Afraid of getting a mammogram? You’re not alone.

SPONSORED: Here’s everything you ever wanted to know about your first mammogram, from how long it takes to what it will feel like - and why you shouldn’t put it off any longer.

Presented by Providence Imaging Center

As a radiologist with a specialty in breast imaging, Dr. Heather Tauschek looks at as many as 7,000 mammograms every year.

But when she turned 40 and it came time for her own first mammogram, Tauschek admits: She was scared.

That’s right. Even a doctor who reviews anywhere from 60 to 100 mammograms every single day was a little bit afraid to get one herself.

“I have the world’s worst white coat syndrome,” Tauschek said. “My heart races. I get nervous.”

It’s not unusual to be nervous about getting a mammogram. In fact, fear is one of the most common reasons women put off the routine screening.

“It’s very commonly an emotional experience,” said Lauren Jager, the mammography supervisor at Providence Imaging Center. “That’s super normal. It’s kind of nerve wracking. You’re getting checked for cancer.”

But a mammogram doesn’t need to be a scary experience. If you know what to expect, you’ll find it’s a lot less intimidating -- and a lot more pleasant -- than you imagined.

What happens at a mammogram?

A screening mammogram starts out just like any other visit to the doctor, and these days, that means some extra measures to prevent the spread of COVID-19. Providence Imaging Center, where Jager works, is located inside Providence Alaska Medical Center. When you enter the hospital, you’ll have a quick screening with a temperature check and a few questions about your health. At the imaging center, you check in just as you would at your regular doctor’s office, after which you’ll go into an exam room, where you’ll undress completely from the waist up and change into a hospital gown. (You can also ask for a warm robe, Jager added.)

Once you’re ready, an imaging technologist like Jager will come in and go through a fairly detailed health history questionnaire, and then it’s time to capture some images.

The mammography machine is large, and you’ll stand next to it and be asked to position your body so that your breast is in the best possible spot. A pair of large paddles will gently compress your breast, and you’ll be asked to hold your breath and stay very still while the images are being recorded.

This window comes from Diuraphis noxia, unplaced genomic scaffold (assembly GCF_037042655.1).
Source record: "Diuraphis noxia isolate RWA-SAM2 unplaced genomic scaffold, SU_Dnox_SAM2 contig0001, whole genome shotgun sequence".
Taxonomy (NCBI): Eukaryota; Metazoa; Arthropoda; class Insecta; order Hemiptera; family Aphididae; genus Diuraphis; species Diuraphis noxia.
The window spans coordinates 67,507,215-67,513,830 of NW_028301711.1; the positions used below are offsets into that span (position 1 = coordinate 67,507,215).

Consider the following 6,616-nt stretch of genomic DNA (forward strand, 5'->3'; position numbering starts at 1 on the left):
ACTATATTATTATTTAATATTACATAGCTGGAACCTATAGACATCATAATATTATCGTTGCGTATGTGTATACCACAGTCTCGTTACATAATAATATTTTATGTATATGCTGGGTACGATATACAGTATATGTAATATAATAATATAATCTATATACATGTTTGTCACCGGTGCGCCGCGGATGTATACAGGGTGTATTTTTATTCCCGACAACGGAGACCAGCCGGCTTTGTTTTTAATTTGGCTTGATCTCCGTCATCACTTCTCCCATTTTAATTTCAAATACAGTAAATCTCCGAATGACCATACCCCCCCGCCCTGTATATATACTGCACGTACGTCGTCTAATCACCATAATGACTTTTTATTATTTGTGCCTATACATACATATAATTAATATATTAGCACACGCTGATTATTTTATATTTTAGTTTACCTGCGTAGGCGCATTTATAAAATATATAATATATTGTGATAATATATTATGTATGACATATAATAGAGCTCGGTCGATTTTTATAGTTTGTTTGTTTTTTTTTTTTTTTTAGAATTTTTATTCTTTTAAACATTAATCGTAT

This is the part that makes some people nervous. And Jager said she understands; it’s a little weird to think of putting your breast between two pieces of plastic to be squeezed, even if it’s a gentle squeeze.

“We do use compression,” Jager said. “That’s how we get the good pictures.”

But while the screening feels awkward and possibly uncomfortable, it shouldn’t be painful. If it is, Jager said: Speak up. Often there are adjustments that can be made to help.

“The technology has gotten so much better, even since I started doing mammograms about eight years ago,” Jager said. “Patients who haven’t come in in a few years always comment on how much better it is.”

Equipment has been redesigned to compress differently and for shorter periods of time. Many patients are able to take advantage of SmartCurve paddles, new equipment that curves around the breast and makes the experience more comfortable. The position, configuration and equipment that work best will vary from patient to patient.

“We’re making sure that each individual person gets the best exam for them,” Jager said. “One of the things about breasts is that nobody is shaped the same. We’re kind of making sure that each patient, all of their breast tissue has been imaged and imaged well.”

Typically, the imaging technologist will take two images per breast: Top-to-bottom and side-to-side. Sometimes they may need to get additional pictures, especially if your breast tissue is dense (which is common among younger women). If they’re having a hard time getting an image of the area behind your nipple, they may take some “nipple in profile” pictures as well. You’ll repeat the process on the other side, and then, as quickly as it started, your appointment will be over.

“It’s super quick,” Jager said. “You’re pretty much in and out of here within 20 minutes. The radiologist looks at it later that day. Almost everybody leaves saying ‘That wasn’t bad at all.’”

How do you prepare for a mammogram?

There are a few things you should know about your mammogram ahead of time. For one thing, if you menstruate, you may want to book your appointment for the week after your period, when your breasts will be least tender. If you think the compression might leave your breasts feeling sore, you might want to take some aspirin or ibuprofen before your visit. And when getting ready for your appointment, be sure not to apply deodorant or any creams, lotions or perfumes in the area of your armpits or chest. They can show up on your mammogram, which could lead to you being called back in unnecessarily.